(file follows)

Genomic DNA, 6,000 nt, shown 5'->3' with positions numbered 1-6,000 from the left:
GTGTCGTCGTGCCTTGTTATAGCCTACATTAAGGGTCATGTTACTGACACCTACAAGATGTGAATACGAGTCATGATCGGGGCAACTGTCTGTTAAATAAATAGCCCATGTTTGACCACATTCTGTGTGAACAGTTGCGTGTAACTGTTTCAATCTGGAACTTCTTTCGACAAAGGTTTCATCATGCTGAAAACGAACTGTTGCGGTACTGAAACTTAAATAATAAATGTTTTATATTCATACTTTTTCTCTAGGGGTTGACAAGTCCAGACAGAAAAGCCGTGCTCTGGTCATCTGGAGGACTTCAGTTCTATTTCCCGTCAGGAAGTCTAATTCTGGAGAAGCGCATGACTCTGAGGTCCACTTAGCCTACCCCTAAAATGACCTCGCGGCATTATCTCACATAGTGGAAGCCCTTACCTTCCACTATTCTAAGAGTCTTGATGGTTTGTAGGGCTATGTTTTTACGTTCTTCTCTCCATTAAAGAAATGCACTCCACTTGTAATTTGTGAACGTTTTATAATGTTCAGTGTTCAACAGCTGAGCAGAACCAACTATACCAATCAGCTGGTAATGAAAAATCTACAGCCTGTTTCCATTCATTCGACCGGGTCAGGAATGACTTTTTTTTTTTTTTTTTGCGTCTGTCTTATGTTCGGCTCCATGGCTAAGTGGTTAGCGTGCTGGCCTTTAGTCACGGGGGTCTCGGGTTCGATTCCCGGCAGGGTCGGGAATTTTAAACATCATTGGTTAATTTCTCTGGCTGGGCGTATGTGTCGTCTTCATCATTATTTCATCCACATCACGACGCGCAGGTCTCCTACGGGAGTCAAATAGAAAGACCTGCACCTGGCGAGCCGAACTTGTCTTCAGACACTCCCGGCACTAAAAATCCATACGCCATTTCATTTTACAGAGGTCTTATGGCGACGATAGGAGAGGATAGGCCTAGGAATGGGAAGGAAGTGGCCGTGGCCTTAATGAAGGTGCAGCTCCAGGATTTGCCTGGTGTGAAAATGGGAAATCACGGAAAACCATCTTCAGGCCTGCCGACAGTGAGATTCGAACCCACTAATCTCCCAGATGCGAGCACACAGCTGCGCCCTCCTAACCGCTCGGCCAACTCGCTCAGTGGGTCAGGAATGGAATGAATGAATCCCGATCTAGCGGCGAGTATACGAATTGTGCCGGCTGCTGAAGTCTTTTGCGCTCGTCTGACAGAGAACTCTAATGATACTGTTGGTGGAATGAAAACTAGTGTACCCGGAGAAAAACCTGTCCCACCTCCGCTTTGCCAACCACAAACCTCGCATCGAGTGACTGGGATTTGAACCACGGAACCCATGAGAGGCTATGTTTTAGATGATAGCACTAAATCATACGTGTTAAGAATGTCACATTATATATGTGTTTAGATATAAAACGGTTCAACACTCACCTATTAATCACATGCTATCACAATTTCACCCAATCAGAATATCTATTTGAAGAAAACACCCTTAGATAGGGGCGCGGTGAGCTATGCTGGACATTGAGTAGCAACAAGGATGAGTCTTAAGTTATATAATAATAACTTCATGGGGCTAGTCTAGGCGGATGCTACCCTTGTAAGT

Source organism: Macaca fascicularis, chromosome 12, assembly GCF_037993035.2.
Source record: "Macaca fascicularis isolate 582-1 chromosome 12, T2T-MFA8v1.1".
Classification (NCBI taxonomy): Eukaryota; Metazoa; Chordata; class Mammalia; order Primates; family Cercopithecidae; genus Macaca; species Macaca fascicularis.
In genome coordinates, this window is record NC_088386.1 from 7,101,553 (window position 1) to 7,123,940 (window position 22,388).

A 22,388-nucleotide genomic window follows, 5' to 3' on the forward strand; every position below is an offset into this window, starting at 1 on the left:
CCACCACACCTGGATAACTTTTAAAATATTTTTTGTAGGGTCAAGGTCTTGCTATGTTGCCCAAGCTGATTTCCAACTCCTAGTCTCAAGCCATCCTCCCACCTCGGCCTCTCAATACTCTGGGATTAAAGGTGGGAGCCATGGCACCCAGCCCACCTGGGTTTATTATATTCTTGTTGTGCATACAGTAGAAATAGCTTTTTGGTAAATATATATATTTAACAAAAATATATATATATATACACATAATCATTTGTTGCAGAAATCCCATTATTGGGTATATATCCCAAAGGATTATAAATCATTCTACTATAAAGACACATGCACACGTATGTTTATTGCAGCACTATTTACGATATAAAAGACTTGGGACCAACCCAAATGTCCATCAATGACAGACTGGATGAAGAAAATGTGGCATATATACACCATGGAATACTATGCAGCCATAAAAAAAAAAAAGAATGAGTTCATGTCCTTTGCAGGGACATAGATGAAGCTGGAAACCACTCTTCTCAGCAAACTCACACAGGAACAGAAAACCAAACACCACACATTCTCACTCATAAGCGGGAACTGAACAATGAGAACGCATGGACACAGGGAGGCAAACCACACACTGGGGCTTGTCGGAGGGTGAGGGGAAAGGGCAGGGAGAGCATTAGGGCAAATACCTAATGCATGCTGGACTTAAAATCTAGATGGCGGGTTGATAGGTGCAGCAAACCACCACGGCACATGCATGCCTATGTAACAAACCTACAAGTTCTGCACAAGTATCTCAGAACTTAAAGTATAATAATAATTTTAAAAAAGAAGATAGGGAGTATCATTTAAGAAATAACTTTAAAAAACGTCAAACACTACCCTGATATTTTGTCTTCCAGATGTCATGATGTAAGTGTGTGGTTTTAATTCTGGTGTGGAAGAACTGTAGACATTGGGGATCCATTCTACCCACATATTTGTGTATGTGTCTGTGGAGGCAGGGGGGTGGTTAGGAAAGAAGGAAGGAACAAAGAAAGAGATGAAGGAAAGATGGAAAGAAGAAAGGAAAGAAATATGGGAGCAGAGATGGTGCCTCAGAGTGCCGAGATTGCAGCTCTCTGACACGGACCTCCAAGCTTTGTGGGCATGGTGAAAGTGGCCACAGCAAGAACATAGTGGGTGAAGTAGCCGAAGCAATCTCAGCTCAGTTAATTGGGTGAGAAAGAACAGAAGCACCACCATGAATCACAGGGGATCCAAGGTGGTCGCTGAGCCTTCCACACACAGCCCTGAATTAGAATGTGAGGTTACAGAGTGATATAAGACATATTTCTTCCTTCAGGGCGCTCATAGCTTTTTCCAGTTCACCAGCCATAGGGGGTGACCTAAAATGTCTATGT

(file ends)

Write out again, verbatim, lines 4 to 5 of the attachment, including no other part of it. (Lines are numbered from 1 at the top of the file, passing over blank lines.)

Source record: "Macaca fascicularis isolate 582-1 chromosome 12, T2T-MFA8v1.1".
Classification (NCBI taxonomy): Eukaryota; Metazoa; Chordata; class Mammalia; order Primates; family Cercopithecidae; genus Macaca; species Macaca fascicularis.